Food trucks and zombies

Last weekend was a big one for our downtown. Many of you might be familiar with the annual ArtWalk Weekend that has now taken place each fall in our downtown for the past 12 years, and last weekend’s 2016 installment of this event was just as fun as ever.

But it wasn’t just the ArtWalk Weekend that took place downtown this past Saturday, drawing over 1,000 pedestrians walking up and down Main Street. In addition to the 12th annual ArtWalk Weekend, there was the first-ever Zombie Bike Ride to take place in Nashua’s history, as well as the city’s first-ever Food Truck Festival.

That’s right – downtown Nashua had zombies riding bicycles through the streets last Saturday afternoon – all of whom ended up at the parking lot at 30 Temple St., where eight food trucks were waiting with soups, sandwiches, wraps and tacos to give out to them and to the other 400 members of the general public who showed up to enjoy the festivities.

I highlight both of these events in addition to the annual ArtWalk because this is exactly the kind of activity that we need more of within Nashua. When I ran for mayor last year, I remember the many conversations I would have at people’s doorsteps about our desire to see Nashua be more than just a bedroom community of Boston. Many of us have enjoyed our downtown for years and are aware of the different events that happen on a regular basis thanks to groups like the Chamber of Commerce and Great American Downtown, but so many more of us never think about downtown when we’re out on our weeknight dinners or weekend activities with the kids.

For those who more often find themselves eating at Applebee’s rather than Martha’s, or grabbing a coffee at McDonald’s rather than JaJaBelle’s or Riverwalk Cafe, I encourage you to give our downtown a shot next time and experience the locally owned shops and restaurants while also enjoying some of these events like the Zombie Bike Ride and the Food Truck Festival.

These new events are hard to make happen. I know this from my own experience helping to start the annual Dinner & Movie events that the Chamber has done each summer for the past five years, or the concerts I would help manage on Main Street each summer when I was the chamber’s CEO.

The amount of work that goes into planning these events – organizing the logistics, getting the right permits, marketing the event, arranging for security, lining up food and beverage vendors – these things take a ton of work outside of anyone’s regular job.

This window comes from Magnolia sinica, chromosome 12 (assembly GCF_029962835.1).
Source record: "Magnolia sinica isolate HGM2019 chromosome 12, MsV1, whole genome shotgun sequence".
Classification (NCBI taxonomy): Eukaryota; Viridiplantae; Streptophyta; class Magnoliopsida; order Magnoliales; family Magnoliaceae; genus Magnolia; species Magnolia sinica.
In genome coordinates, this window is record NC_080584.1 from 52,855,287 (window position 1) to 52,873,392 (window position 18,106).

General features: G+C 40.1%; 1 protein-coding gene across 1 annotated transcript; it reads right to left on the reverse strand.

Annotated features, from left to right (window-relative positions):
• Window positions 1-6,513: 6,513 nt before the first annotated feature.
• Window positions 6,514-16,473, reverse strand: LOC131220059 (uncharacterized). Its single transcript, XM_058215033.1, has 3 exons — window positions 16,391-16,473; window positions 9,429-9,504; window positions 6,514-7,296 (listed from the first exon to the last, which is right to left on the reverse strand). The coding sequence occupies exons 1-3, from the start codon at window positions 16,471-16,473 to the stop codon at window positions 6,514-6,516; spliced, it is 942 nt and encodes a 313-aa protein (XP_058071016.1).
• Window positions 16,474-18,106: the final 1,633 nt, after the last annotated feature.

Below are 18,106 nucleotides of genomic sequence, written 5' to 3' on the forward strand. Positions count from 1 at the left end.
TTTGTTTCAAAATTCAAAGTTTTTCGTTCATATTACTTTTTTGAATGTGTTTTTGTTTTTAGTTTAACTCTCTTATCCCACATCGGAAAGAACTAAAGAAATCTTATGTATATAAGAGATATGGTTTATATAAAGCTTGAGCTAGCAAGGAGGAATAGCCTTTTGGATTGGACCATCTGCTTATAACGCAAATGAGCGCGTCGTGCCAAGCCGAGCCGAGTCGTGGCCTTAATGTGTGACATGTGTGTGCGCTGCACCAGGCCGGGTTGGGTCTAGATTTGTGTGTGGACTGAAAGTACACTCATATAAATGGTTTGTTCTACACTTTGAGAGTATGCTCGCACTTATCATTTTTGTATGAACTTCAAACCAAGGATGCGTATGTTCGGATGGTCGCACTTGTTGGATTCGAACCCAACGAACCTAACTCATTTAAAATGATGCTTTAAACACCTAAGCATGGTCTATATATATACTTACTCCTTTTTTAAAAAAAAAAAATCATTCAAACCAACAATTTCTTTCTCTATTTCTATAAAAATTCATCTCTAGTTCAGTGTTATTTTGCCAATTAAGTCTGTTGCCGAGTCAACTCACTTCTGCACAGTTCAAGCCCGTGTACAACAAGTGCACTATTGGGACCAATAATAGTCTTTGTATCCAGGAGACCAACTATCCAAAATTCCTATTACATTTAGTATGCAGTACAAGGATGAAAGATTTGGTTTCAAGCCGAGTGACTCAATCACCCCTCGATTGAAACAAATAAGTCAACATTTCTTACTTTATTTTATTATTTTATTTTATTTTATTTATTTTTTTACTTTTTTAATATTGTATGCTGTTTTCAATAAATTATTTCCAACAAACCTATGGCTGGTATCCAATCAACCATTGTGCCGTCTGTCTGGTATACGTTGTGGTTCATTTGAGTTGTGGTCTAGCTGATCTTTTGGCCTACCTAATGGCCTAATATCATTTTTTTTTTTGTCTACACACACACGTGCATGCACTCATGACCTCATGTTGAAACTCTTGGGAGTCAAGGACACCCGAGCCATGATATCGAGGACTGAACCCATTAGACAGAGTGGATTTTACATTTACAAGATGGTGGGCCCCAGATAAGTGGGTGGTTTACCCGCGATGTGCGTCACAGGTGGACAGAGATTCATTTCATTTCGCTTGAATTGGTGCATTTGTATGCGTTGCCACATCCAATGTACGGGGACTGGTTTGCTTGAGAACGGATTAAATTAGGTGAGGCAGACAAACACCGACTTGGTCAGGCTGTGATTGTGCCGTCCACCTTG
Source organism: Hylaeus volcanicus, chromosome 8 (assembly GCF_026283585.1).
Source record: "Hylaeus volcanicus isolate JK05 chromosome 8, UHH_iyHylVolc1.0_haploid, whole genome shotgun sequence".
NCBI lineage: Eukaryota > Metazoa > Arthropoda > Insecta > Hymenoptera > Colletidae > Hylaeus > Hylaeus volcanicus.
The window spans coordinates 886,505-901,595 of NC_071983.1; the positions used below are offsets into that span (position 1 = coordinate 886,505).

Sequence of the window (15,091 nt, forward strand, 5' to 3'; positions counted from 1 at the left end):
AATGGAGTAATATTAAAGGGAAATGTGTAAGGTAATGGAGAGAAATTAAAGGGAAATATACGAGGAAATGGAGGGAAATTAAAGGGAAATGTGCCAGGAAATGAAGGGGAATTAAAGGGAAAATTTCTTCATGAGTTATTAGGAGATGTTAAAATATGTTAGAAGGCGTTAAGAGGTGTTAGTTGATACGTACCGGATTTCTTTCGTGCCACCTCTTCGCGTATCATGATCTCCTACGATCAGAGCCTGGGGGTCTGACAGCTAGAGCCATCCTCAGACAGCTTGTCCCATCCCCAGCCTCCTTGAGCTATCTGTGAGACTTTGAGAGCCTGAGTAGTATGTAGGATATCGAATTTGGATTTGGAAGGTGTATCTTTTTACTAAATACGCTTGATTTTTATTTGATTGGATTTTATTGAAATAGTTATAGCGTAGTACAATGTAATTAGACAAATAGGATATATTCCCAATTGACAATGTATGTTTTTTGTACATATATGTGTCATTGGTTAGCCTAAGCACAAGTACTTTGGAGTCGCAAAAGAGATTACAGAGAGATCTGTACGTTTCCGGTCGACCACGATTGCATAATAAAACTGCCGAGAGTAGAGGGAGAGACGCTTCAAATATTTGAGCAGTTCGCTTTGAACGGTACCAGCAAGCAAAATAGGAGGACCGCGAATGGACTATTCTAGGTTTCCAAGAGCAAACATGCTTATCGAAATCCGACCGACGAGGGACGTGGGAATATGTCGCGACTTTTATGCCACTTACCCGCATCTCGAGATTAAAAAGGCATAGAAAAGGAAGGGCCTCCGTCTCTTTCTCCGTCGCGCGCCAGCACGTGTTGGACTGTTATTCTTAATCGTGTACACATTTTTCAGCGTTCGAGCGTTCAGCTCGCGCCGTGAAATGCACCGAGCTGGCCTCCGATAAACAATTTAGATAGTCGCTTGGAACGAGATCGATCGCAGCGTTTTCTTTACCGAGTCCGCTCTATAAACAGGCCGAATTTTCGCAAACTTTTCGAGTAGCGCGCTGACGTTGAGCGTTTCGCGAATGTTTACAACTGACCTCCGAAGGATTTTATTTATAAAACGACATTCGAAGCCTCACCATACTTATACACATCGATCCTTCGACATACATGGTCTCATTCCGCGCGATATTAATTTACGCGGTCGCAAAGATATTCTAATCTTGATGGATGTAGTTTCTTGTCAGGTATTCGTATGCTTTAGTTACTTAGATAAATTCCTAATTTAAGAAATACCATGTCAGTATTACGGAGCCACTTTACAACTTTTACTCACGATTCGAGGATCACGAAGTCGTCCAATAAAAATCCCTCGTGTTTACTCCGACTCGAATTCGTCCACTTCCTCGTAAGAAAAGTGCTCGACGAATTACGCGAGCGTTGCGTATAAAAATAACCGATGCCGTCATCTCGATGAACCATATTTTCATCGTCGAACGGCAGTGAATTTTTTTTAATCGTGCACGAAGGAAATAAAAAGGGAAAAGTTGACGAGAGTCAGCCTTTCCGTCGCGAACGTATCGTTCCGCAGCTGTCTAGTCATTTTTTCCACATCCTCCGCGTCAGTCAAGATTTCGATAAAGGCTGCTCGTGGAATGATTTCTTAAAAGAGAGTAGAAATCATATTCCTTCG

We’re lucky to have folks in our community who are willing to do all that work. Some of you might be familiar with M&C Clothing. a consignment shop located out on Amherst Street between Nashua and Amherst. Its owner, Karen Goddard, lives right next to downtown and was the inspiration for this first-ever Zombie Bike Ride. But she didn’t do it alone. Tracy Hatch, the chamber’s new CEO, along with another Nashua resident – Mike Aquino – worked for months with Karen to make both the Zombie Bike Ride and the Food Truck Festival happen.

Mike Aquino is a financial planner with Weisman Tessier Lambert & Halloran. I can guarantee you his daily job does not involve calling food truck owner and asking them if they’d be willing to come to Nashua for a day. Nor does Tracy’s daily job normally involve asking our police chief if he can send a detail to protect the 50 zombies who will be bicycling down Main Street.

Yet, these three individuals – along with a host of others from various groups who volunteered their time last weekend – were willing to spend those many hours outside their jobs and outside of their other life priorities to create events that close to a thousand of us got to enjoy last weekend.

That’s pretty neat.

I’m so proud of the work that these three did to make last weekend so enjoyable for the rest of us who call Nashua home. They had a lot of help – ActorSingers, Positive Street Art, the Millyard Brewery, and Mark Levesque all volunteered their time to help these three. And even Mayor Donchess got into the act by painting his face and playing the "grand master zombie" role.

If you bump into any of these folks – give them a hearty thank-you for making Nashua a fun city for all of us. And get yourself downtown sometime – you might be pleasantly surprised at the new energy you’ll find.

Chris Williams is the former president of the Greater Nashua Chamber of Commerce, one-time mayoral candidate and currently is a partner at VelocityHUB.